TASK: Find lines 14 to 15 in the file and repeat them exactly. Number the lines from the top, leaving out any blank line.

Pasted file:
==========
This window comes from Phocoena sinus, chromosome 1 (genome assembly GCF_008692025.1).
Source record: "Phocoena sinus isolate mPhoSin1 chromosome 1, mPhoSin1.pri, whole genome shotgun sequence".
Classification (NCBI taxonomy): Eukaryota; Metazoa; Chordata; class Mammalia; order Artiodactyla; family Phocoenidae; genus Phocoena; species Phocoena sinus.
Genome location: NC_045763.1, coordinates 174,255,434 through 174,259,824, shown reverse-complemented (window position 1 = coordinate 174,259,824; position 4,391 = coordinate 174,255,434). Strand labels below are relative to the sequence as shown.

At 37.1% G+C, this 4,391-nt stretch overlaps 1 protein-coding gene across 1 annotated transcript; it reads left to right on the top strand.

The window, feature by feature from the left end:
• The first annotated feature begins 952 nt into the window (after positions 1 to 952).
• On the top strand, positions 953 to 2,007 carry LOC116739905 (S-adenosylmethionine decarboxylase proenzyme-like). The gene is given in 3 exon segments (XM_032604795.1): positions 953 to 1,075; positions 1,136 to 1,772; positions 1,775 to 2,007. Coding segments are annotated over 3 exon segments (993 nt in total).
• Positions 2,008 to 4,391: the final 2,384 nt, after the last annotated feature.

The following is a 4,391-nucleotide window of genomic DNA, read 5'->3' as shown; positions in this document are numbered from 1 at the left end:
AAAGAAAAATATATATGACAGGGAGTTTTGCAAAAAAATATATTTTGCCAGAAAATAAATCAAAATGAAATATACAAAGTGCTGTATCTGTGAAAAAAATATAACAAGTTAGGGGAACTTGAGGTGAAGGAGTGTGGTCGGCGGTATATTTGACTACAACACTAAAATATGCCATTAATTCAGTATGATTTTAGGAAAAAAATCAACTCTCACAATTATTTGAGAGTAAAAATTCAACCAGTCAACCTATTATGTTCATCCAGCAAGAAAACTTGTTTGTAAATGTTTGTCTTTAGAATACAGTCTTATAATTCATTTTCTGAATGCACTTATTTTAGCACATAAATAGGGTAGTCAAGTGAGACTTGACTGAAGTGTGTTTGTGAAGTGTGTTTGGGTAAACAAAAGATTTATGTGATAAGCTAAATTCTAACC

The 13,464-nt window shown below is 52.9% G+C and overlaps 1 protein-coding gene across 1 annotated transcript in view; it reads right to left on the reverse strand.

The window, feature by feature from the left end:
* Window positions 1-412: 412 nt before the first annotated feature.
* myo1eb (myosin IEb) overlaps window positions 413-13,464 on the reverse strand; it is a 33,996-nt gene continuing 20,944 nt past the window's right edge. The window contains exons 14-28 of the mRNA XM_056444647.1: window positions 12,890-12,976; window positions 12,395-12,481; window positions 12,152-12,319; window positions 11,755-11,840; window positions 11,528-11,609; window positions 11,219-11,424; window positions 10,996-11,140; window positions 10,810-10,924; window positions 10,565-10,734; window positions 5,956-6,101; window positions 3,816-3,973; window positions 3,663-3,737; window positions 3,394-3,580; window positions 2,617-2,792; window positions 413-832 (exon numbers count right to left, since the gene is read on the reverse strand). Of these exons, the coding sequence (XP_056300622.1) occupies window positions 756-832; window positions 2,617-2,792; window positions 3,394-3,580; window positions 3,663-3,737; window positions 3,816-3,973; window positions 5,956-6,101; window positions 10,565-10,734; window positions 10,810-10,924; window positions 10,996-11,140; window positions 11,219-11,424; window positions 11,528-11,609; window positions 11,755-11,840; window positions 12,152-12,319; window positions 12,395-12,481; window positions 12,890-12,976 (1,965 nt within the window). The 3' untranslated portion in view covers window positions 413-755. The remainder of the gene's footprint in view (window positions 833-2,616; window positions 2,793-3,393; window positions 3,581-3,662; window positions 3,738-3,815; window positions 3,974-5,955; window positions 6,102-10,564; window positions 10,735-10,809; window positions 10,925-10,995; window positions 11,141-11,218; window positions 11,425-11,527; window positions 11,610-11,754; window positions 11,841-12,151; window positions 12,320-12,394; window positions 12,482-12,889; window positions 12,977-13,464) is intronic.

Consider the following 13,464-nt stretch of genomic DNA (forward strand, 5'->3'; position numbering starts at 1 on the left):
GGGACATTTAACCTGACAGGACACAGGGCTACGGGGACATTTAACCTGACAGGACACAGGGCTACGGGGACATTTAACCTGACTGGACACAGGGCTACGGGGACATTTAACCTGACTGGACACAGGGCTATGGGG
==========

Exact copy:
* Window positions 1-412: 412 nt before the first annotated feature.
* myo1eb (myosin IEb) overlaps window positions 413-13,464 on the reverse strand; it is a 33,996-nt gene continuing 20,944 nt past the window's right edge. The window contains exons 14-28 of the mRNA XM_056444647.1: window positions 12,890-12,976; window positions 12,395-12,481; window positions 12,152-12,319; window positions 11,755-11,840; window positions 11,528-11,609; window positions 11,219-11,424; window positions 10,996-11,140; window positions 10,810-10,924; window positions 10,565-10,734; window positions 5,956-6,101; window positions 3,816-3,973; window positions 3,663-3,737; window positions 3,394-3,580; window positions 2,617-2,792; window positions 413-832 (exon numbers count right to left, since the gene is read on the reverse strand). Of these exons, the coding sequence (XP_056300622.1) occupies window positions 756-832; window positions 2,617-2,792; window positions 3,394-3,580; window positions 3,663-3,737; window positions 3,816-3,973; window positions 5,956-6,101; window positions 10,565-10,734; window positions 10,810-10,924; window positions 10,996-11,140; window positions 11,219-11,424; window positions 11,528-11,609; window positions 11,755-11,840; window positions 12,152-12,319; window positions 12,395-12,481; window positions 12,890-12,976 (1,965 nt within the window). The 3' untranslated portion in view covers window positions 413-755. The remainder of the gene's footprint in view (window positions 833-2,616; window positions 2,793-3,393; window positions 3,581-3,662; window positions 3,738-3,815; window positions 3,974-5,955; window positions 6,102-10,564; window positions 10,735-10,809; window positions 10,925-10,995; window positions 11,141-11,218; window positions 11,425-11,527; window positions 11,610-11,754; window positions 11,841-12,151; window positions 12,320-12,394; window positions 12,482-12,889; window positions 12,977-13,464) is intronic.